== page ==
# How to Solve "The Hardest Logic Puzzle Ever" and Its Generalization

- Published in 2022
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Raymond Smullyan came up with a puzzle that George Boolos called "The Hardest Logic Puzzle Ever".[1] The puzzle has truthful, lying, and random gods who answer yes or no questions with words that we don't know the meaning of. The challenge is to figure out which type each god is. Various "top-down" solutions to the puzzle have been developed.[1,2] Here a systematic bottom-up approach to the puzzle and its generalization is presented. We prove that an n gods puzzle is solvable if and only if the random gods are less than the non-random gods. We develop a solution using 4.13 questions to the 5 gods variant with 2 random and 3 lying gods. There is also an aside on mathematical vs. computational thinking.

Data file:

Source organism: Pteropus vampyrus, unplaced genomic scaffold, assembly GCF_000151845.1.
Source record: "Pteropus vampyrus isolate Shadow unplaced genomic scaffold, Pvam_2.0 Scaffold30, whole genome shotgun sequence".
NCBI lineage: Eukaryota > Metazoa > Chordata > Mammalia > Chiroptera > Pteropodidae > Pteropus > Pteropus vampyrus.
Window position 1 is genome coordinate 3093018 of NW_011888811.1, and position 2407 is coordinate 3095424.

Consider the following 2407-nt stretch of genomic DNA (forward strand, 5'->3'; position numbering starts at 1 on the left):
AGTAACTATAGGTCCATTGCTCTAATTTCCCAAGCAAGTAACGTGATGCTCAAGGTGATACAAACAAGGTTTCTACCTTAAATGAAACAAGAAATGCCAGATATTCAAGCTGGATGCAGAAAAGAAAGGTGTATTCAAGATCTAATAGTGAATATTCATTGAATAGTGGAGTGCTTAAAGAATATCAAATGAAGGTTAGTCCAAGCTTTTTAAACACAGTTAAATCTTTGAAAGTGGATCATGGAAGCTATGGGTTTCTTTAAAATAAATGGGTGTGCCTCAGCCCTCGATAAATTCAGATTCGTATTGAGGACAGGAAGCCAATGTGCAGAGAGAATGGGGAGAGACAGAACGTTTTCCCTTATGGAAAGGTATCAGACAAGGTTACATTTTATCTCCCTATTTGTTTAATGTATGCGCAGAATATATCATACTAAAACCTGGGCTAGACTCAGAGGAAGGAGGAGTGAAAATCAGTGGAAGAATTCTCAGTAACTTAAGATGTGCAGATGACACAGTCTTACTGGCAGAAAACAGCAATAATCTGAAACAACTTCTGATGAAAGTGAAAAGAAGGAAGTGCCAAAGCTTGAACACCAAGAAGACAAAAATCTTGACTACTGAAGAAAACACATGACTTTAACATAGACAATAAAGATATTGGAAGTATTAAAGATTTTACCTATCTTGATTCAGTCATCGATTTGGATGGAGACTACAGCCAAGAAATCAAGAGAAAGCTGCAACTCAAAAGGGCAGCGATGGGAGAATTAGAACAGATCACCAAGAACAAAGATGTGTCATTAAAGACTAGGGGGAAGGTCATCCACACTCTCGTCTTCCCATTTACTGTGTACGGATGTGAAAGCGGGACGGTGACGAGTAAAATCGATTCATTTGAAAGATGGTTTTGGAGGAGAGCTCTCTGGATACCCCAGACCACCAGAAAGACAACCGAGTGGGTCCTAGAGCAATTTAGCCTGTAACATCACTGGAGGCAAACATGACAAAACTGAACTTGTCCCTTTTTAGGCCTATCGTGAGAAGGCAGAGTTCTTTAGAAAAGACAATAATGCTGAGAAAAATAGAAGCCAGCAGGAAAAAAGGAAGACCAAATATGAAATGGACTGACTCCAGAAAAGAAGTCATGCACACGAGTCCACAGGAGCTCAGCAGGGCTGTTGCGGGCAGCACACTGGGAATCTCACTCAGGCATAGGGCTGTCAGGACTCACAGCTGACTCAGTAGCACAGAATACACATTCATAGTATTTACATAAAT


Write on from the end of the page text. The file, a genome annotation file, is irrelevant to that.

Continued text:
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@article{HowtoSolveTheHardestLogicPuzzleEverandItsGeneralization, title = {How to Solve "The Hardest Logic Puzzle Ever" and Its Generalization}, abstract = {Raymond Smullyan came up with a puzzle that George Boolos called "The Hardest Logic Puzzle Ever".[1] The puzzle has truthful, lying, and random gods who answer yes or no questions with words that we don't know the meaning of. The challenge is to figure out which type each god is. Various "top-down" solutions to the puzzle have been developed.[1,2] Here a systematic bottom-up approach to the puzzle and its generalization is presented. We prove that an n gods puzzle is solvable if and only if the random gods are less than the non-random gods. We develop a solution using 4.13 questions to the 5 gods variant with 2 random and 3 lying gods. There is also an aside on mathematical vs. computational thinking.}, url = {http://arxiv.org/abs/2201.09801v2 http://arxiv.org/pdf/2201.09801v2}, year = 2022, author = {Daniel Vallstrom}, comment = {}, urldate = {2022-02-16}, archivePrefix = {arXiv}, eprint = {2201.09801}, primaryClass = {math.GM}, collections = {protocols-and-strategies,puzzles,the-act-of-doing-maths} }